At Work

Don’t Be Productive, Be Fruitful

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In an interview promoting her latest book, In Good Time: 8 Habits for Reimagining Productivity, Resisting Hurry, and Practicing Peace, Jen Pollock Michel posited that “efficiency is a word for physics and machines”—it shouldn’t be a human aim. Rather, she wants her readers to aim toward fruitfulness. 

A Matter of Time

Fruitfulness, to Michel, evokes the seasonality of an apple tree. The tree is in process all twelve months toward the next harvest, but watch it over a single day and you’d witness no visible production. Aiming toward “fruitfulness” in the workplace takes into consideration seasons of life. For instance, we slow down, and even stop altogether, in a time of grief. And getting older slows us down in a different way, as do lifelong and temporary disabilities

Since our culture fixates on faster, Michel’s consideration is how we view productivity when life forces us to decelerate. We ought to know that not everyone will not perform at 110% day in and day out, because neither do we. We are not machines; life will slow us down. 

Sometimes, when assessing an individual’s abilities, “crip time” is factored in. This is the acknowledgment that certain bodies are slower to perform a task than others. For example, if someone has an auditory processing disorder, it may take two or more times as long to have the same conversation. They’re capable of the conversation, but the delay in back-and-forth should be considered when setting expected timeframes, for a meeting perhaps.

Consider further, then, everything someone with any seeming obstacle must account for to do the same job: being a caregiver or parent, requesting accommodations, or observing less mainstream religious holidays. Thankfully, it’s illegal to ask such personal information during interviews, as this might lead the hiring manager to favor candidates without such variables. Yet, those variables are not unique to mothers or Muslims. Nor are they insurmountable—each one of us has a life outside of work affecting our productivity at work.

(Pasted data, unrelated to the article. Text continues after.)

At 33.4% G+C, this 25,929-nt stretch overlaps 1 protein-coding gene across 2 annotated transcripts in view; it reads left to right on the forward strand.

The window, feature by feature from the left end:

Focusing on fruitfulness means being patient as we experience the limitations of being human.

It’s Greek to Me

Another aspect to fruitfulness is adhering to the kairos timeline. Kairos is a bit obscure, so Michel pits chronos time as its opposite. Chronos is more familiar; it’s the human conception of time measured by watches and calendars. Kairos sees events from God’s perspective, outside of chronology. There, events occur in an eternal framework at the opportune moment. 

For example, in chronos, Christ died around 33 AD. But in kairos he died (as the word is translated in Romans 5:6) “at just the right time.”

Of course, adopting an eternal perspective doesn’t permit believers to shirk our to-do list because it’ll get done eventually. Rather, it gives proper significance to the items on the to-do list. With renewed priorities, we’re practically guaranteed fruitfulness, since everything will get done in kairos

  • Those living in chronos set their minds on productivity. Those in kairos set their minds on fruitfulness.
  • Optimizing efficiency saves chronos time. Kairos-minded people place quality over quantity.
  • Chronos consumers anticipate the holiday rush. Kairos observers rest in the peace of Advent and Lent
  • In chronos, time waiting is time wasted. In kairos, waiting is trusting God’s unpredictable timing.

Kairos People in a Chronos World

Michel called out a contemporary appropriation of the phrase “redeem the time” from Ephesians 5. We hear it, even from the pulpit, as a spiritualized carpe diem. With only twenty-four hours in the day and one life to live, we are encouraged to get everything done. Michel finds that unrealistic. 

Rather, “redeem the time” is an admonition specifically against dwelling in sin or foolish living. Michel confers the misused phrase with the Psalm 90 model of “numbering our days,” concluding that, yes, time is scarce, but God is everlasting. That is the difference between emphasizing the here and now above the hereafter. It is operating in chronos when we believers should set our watches to kairos time

With this perspective, Michel said, “I can believe that God’s going to get his work done. Whatever he wills, he has the power and time to do.” And she pacified those still hanging onto the familiarity of chronos—and the benchmark of productivity—with this paraphrase from author Pete Peterson: Sometimes we think we can’t finish projects before we die. But in the new heaven and new earth, we may have time after all. 

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